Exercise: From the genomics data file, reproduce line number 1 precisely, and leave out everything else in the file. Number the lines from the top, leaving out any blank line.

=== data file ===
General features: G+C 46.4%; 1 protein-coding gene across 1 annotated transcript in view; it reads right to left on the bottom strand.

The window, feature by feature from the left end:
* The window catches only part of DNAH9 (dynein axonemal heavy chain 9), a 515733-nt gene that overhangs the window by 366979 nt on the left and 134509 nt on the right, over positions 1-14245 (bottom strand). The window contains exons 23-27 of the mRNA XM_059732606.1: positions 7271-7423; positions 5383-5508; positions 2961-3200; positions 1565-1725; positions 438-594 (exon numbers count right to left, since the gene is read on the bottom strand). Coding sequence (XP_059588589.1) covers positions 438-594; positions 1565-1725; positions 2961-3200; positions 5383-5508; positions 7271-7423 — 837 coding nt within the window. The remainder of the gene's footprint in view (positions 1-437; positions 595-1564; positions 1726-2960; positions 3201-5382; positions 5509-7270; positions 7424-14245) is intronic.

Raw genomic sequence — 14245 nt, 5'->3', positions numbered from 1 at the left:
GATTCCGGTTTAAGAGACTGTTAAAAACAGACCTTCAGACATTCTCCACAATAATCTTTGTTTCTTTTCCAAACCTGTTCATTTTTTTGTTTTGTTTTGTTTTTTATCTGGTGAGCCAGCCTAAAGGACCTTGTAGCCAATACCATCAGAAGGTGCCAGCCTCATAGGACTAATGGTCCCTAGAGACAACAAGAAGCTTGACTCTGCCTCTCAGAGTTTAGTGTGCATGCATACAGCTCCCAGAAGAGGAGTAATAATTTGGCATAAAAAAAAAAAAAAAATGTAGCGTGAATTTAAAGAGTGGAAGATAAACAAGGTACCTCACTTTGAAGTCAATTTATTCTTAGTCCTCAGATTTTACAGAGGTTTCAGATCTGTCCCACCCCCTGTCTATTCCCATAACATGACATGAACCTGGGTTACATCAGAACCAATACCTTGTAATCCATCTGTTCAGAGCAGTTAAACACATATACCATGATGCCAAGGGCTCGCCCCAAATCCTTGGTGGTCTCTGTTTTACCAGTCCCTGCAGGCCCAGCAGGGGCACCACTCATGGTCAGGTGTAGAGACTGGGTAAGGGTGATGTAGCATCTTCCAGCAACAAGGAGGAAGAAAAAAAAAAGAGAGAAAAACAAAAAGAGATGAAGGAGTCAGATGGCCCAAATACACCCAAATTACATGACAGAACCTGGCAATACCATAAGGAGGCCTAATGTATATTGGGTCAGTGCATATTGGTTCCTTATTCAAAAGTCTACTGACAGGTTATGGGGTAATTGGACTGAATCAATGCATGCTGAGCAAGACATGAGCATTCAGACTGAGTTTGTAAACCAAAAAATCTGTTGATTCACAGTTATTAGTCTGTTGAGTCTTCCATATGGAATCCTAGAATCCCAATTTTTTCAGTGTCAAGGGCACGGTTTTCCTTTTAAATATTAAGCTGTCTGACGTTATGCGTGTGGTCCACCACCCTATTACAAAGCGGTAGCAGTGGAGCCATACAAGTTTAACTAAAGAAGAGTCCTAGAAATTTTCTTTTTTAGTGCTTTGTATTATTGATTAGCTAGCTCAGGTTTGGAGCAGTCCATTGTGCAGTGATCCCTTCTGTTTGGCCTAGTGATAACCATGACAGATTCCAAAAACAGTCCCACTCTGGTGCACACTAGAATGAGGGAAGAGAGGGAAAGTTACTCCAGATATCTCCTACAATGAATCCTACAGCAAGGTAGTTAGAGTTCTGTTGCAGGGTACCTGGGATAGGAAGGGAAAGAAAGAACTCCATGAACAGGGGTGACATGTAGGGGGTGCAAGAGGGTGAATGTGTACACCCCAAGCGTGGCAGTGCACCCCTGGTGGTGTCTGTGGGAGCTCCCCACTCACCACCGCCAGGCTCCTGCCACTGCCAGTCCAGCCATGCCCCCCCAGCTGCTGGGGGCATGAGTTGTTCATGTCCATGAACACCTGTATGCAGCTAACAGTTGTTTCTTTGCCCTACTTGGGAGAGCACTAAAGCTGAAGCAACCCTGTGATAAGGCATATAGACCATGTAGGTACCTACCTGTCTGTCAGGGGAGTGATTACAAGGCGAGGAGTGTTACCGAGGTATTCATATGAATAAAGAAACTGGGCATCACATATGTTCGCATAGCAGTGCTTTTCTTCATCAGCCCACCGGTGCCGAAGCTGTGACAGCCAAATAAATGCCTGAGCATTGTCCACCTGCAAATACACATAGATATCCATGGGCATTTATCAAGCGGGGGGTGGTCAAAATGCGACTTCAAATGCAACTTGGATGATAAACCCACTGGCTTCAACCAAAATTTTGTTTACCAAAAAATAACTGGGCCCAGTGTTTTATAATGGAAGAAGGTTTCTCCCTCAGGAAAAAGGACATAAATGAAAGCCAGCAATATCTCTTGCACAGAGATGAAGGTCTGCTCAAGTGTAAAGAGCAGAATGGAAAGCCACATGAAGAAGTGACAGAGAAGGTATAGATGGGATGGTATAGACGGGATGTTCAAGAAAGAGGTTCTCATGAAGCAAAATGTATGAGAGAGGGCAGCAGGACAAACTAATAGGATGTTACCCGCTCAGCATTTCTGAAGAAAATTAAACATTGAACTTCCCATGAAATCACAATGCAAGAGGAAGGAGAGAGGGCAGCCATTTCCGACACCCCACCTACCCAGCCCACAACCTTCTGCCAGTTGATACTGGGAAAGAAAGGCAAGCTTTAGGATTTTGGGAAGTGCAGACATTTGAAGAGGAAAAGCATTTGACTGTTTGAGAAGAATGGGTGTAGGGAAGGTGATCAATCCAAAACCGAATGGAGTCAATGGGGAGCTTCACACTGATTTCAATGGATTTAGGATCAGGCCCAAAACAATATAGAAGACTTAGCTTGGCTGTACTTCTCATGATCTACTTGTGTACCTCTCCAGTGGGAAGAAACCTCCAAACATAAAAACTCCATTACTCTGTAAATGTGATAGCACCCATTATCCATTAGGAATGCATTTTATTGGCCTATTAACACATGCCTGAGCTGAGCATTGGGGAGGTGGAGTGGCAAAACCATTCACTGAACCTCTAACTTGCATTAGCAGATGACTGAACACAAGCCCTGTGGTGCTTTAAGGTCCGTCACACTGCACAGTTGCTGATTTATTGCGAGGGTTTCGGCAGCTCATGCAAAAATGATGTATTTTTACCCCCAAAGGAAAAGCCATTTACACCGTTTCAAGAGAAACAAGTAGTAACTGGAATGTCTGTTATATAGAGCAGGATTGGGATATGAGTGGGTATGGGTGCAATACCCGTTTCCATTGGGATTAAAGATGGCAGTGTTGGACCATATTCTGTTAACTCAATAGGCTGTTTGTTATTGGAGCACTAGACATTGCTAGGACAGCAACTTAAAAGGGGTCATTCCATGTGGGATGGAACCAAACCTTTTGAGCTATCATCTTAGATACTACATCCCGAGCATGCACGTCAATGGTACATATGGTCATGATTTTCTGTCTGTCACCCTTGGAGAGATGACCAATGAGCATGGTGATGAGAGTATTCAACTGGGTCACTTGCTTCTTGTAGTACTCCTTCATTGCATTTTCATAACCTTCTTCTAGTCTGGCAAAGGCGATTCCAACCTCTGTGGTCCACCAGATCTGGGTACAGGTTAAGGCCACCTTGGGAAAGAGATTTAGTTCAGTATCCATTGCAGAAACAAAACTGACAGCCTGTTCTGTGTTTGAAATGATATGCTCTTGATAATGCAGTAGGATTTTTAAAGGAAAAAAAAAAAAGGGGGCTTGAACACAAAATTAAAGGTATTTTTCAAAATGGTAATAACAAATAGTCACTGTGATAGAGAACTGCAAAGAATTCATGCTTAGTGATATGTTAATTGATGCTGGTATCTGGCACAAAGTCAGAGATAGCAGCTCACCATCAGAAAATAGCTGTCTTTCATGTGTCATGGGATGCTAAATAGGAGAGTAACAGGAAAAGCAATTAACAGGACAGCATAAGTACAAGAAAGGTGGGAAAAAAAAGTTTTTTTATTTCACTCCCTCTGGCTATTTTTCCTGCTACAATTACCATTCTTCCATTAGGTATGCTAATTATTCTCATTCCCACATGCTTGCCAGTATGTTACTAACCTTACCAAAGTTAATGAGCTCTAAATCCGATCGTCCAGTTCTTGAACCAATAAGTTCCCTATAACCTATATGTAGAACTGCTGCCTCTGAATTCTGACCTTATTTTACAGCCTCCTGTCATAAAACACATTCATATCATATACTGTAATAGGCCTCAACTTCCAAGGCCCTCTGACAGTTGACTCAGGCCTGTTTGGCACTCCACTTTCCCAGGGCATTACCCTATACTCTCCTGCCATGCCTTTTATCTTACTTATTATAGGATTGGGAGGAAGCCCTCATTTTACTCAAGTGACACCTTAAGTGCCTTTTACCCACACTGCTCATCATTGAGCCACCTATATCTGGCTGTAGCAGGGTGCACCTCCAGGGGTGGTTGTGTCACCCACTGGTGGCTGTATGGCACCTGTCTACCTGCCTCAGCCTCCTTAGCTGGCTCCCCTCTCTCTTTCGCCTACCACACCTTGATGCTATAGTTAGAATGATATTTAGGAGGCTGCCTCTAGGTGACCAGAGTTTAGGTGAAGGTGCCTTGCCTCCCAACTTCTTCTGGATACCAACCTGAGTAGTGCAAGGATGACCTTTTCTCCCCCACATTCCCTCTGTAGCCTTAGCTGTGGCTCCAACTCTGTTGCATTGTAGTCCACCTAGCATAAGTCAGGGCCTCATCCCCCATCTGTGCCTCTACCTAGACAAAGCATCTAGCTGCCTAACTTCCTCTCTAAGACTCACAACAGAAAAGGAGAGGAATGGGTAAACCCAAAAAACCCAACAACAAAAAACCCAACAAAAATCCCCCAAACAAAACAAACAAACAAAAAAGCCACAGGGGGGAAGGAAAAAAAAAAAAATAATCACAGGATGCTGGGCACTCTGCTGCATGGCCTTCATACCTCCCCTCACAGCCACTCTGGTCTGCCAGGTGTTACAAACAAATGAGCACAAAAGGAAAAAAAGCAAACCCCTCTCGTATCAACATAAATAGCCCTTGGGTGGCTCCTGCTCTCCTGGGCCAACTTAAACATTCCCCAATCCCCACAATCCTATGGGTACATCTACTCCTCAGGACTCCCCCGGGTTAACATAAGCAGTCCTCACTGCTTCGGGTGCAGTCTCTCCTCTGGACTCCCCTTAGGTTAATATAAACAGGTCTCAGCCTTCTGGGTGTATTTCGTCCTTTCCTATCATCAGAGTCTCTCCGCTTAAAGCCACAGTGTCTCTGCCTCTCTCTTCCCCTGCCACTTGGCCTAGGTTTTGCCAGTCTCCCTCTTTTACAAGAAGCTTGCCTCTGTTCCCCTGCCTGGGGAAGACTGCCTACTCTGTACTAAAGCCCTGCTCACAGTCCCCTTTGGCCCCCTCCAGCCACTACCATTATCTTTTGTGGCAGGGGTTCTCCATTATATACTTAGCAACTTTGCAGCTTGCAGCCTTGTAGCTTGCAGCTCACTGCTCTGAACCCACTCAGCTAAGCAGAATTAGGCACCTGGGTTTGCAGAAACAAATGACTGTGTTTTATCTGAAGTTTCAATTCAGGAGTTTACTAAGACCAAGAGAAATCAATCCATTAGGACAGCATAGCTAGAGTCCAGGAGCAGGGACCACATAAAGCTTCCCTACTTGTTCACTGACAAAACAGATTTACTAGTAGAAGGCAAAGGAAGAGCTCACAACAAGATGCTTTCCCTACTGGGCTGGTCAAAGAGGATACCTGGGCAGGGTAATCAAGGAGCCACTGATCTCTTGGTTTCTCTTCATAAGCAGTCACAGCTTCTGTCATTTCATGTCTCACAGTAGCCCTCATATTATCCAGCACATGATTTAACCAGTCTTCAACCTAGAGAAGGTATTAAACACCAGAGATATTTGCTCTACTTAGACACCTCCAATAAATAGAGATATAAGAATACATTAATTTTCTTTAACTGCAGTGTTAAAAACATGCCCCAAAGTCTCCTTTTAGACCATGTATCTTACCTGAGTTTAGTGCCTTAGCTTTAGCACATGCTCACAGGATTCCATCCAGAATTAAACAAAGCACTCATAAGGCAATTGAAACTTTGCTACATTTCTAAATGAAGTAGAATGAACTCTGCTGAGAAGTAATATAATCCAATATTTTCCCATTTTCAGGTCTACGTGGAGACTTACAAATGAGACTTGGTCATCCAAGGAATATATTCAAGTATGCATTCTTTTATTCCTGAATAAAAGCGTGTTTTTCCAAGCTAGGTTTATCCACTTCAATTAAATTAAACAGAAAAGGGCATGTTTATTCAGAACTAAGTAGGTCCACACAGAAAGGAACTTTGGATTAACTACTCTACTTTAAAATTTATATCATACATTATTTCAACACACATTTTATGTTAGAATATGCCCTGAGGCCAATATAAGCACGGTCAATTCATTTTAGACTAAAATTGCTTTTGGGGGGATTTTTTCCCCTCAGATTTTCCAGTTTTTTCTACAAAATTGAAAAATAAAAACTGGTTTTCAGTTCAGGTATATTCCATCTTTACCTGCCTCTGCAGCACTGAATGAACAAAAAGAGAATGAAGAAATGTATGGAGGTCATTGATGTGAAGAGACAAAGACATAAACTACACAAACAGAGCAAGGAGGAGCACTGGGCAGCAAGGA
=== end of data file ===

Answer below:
General features: G+C 46.4%; 1 protein-coding gene across 1 annotated transcript in view; it reads right to left on the bottom strand.